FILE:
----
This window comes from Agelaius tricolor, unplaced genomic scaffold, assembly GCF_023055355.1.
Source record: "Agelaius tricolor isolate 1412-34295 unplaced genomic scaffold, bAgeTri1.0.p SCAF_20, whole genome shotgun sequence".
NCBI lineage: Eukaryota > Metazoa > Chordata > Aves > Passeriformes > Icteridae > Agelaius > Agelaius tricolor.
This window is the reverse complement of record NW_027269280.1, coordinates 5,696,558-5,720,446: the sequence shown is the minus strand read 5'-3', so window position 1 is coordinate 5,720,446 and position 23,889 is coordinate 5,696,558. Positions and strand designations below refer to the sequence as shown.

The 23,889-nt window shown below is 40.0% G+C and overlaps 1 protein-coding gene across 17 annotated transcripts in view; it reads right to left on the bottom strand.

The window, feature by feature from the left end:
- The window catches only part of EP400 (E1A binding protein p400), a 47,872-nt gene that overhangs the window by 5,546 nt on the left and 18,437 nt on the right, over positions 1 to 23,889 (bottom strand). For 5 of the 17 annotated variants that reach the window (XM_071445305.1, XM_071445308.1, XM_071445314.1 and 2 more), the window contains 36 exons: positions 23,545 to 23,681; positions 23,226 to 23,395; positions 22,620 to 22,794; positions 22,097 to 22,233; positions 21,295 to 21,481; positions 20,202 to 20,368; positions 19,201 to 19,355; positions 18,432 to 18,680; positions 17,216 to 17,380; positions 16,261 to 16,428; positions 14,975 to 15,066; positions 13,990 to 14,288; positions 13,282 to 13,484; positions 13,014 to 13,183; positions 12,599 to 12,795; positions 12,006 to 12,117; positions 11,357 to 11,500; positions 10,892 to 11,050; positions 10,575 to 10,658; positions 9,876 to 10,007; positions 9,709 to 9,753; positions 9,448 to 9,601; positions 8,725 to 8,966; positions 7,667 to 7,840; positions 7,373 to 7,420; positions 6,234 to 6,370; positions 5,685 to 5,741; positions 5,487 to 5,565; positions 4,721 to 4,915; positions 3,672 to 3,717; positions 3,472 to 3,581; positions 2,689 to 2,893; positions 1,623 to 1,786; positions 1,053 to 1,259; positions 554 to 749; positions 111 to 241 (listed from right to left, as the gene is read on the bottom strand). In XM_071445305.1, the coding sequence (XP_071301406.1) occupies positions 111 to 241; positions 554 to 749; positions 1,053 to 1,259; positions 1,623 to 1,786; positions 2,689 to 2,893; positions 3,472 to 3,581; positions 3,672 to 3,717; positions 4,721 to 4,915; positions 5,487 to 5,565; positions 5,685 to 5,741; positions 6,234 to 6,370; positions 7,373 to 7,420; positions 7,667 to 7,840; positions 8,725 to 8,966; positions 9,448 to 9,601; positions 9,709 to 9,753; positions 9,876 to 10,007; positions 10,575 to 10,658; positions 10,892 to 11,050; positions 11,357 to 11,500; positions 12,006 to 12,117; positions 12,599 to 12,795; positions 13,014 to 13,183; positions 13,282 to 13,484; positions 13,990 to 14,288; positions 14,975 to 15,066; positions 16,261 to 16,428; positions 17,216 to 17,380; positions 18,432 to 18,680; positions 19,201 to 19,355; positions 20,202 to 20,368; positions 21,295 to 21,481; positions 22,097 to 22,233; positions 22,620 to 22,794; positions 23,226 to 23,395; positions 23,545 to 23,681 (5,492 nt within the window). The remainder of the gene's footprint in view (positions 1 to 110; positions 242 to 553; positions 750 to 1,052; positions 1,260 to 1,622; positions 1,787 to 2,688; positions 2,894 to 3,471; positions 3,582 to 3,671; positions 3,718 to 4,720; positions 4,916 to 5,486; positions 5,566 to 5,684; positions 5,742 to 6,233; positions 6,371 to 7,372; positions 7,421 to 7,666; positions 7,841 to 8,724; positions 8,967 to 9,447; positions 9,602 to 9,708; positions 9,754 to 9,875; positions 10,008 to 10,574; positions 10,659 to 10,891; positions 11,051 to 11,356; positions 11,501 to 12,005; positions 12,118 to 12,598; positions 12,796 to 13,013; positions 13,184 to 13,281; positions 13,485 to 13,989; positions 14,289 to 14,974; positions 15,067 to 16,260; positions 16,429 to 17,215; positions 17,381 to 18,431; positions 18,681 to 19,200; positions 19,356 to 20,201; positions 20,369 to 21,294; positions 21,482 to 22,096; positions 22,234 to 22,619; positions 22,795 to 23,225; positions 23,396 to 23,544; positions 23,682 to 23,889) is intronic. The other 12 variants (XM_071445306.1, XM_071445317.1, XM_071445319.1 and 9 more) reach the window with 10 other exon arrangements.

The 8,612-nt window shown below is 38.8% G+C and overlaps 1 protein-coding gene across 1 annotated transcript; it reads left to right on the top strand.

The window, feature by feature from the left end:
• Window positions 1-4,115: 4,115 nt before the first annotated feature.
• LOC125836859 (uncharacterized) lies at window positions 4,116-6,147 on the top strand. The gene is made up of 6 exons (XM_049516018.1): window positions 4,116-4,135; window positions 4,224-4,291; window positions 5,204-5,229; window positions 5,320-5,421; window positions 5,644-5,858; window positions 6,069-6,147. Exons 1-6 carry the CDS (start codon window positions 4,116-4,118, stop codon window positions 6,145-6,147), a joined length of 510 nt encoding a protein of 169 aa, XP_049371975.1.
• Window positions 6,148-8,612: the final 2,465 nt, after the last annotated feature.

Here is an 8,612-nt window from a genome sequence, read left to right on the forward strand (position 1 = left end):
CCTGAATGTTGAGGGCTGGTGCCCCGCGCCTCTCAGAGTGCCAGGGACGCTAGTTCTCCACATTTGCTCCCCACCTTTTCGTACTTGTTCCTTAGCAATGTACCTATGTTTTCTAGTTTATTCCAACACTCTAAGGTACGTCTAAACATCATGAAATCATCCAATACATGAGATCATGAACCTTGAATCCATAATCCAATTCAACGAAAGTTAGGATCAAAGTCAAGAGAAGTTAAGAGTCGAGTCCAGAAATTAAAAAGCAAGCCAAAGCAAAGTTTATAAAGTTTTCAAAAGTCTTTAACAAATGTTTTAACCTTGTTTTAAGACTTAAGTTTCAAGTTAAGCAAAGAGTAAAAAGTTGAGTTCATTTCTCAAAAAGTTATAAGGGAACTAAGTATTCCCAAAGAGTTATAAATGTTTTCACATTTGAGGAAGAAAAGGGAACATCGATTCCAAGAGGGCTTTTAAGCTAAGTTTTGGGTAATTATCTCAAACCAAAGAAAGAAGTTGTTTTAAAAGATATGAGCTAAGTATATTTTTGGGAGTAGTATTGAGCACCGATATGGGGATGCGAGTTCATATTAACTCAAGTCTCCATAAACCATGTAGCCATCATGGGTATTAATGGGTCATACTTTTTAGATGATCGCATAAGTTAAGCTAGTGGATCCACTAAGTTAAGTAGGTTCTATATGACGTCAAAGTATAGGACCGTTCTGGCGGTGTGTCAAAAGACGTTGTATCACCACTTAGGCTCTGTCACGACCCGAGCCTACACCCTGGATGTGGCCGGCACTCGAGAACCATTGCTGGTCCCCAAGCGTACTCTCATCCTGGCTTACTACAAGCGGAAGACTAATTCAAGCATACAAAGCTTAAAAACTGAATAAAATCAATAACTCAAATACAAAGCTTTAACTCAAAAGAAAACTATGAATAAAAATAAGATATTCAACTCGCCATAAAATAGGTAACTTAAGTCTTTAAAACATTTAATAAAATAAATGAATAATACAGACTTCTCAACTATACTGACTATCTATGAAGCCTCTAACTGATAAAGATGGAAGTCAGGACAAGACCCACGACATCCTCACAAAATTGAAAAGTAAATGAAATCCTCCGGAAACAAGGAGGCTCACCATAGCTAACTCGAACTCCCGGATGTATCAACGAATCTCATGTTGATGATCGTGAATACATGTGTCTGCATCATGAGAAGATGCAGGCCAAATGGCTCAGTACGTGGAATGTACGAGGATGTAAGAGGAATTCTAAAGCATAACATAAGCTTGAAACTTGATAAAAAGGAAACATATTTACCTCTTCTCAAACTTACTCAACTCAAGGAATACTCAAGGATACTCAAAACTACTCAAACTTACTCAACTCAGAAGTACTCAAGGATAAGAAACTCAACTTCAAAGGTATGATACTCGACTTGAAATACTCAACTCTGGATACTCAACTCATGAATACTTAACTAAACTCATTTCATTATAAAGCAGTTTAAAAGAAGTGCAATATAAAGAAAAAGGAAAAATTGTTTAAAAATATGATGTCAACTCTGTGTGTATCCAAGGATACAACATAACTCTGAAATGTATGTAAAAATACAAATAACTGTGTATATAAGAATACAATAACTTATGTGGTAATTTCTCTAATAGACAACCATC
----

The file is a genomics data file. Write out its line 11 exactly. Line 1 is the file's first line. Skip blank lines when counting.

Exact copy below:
• LOC125836859 (uncharacterized) lies at window positions 4,116-6,147 on the top strand. The gene is made up of 6 exons (XM_049516018.1): window positions 4,116-4,135; window positions 4,224-4,291; window positions 5,204-5,229; window positions 5,320-5,421; window positions 5,644-5,858; window positions 6,069-6,147. Exons 1-6 carry the CDS (start codon window positions 4,116-4,118, stop codon window positions 6,145-6,147), a joined length of 510 nt encoding a protein of 169 aa, XP_049371975.1.